One-sided election shows Hong Kong leadership contest is now a whole new ball game
John Tsang had hoped to pull off a ‘Barcelona’ comeback against the odds, but popularity no longer seems to be a decisive factor for Beijing – which analysts fear might discourage other contenders in future
In his concession speech on Sunday, John Tsang Chun-wah quipped that his chief executive election bid could have been another Barcelona – a reference to the Spanish team’s stunning comeback against Paris St-Germain in a recent Champions League football match.
“I once thought perhaps I could turn the tables by the end of the match, just like Barcelona did in that epic game,” the former financial secretary said.
“But the fact is, you might not be able to win for sure no matter how good your team played, even when you have support from fans and keep scoring.”
Tsang, who led in almost every public opinion poll lost the match on Sunday to arch-rival Carrie Lam Cheng Yuet-ngor, the former chief secretary seen as Beijing’s preferred candidate.
He won 365 votes from the 1,194-member Election Committee – mostly from the pan-democrats – against Lam’s 777 tickets from the pro-establishment bloc.
While some scholars have described Lam’s victory as “a defeat of the majority’s view”, the election result also prompted many to ask if it would deter capable figures from the pro-establishment camp from joining future races.
“The election has signalled to all aspirants that they have absolutely no chance of winning if they are not heavily trusted by the central government, regardless of their capability,” Liberal Party leader Felix Chung Kwok-pan, a supporter of Tsang, told the Post.
Chung recalled the popularity of candidates used to be a yardstick Beijing cared about – at least in the last chief executive poll in 2012 – but Sunday’s result threw the criterion out the window.
Five years ago, former government No 2 Henry Tang Ying-yen was originally Beijing’s favoured candidate in the race, but his rival Leung Chun-ying eventually managed to turn the tide after Tang’s popularity plunged amid a series of scandals related to an illegal basement in his home.
Beijing made a U-turn two weeks ahead of polling day and called on voters to back Leung, who was more popular.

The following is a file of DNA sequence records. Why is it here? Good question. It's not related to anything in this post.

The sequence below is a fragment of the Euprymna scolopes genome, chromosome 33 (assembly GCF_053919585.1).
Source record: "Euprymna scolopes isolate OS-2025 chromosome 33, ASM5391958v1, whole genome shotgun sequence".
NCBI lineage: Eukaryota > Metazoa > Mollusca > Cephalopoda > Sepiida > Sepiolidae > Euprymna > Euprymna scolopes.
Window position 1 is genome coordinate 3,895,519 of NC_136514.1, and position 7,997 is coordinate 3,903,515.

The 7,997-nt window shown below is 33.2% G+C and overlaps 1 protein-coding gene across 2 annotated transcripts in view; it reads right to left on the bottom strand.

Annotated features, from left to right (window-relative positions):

Leung’s success proved underdogs could make a bid for the job even if they were not Beijing’s initial choice, Chung said.
But popularity and capability were not the decisive criteria now, lamented Chung, who added: “This election, everybody knows that the popularity and capability of the candidates no longer matter ... Who would now consider seeking the top job?”
If entering the race became too risky a proposition, capable people would stay away and the quality of talent at the top could itself decline, analysts warned.
Chinese University political scientist Ivan Choy Chi-keung feared future chief executive elections would become a form of anointment by Beijing.
“In previous polls, the central government had at least allowed several candidates [from the Beijing-friendly bloc] to run, yet Tsang only managed to obtain some 35 nominations from the camp this time.
Regina Ip Lau Suk-yee only got around 20 tickets,” he said, referring to the New People’s Party chairwoman who dropped out for lack of nominations.
Beijing’s intransigence might partly be attributed to its reluctance to let pan-democrats have a say in the poll, Democratic Party chairman Wu Chi-wai said.
“The central government wants to fully dictate the election results,” he said.
At the press conference on Sunday, Tsang’s Barcelona analogy prompted questions on whether he found the game unfair.
“I lost because my opponent scored more than me ... There is foul play in every match,” he said.
Yet even he found “no reason to believe” the outcome stemmed from Beijing’s involvement. Tsang’s reticence to lay blame on any hidden hand can only heighten the sense of the risk involved in the undertaking of running for chief executive – to anyone contemplating pulling off another Barcelona in the future.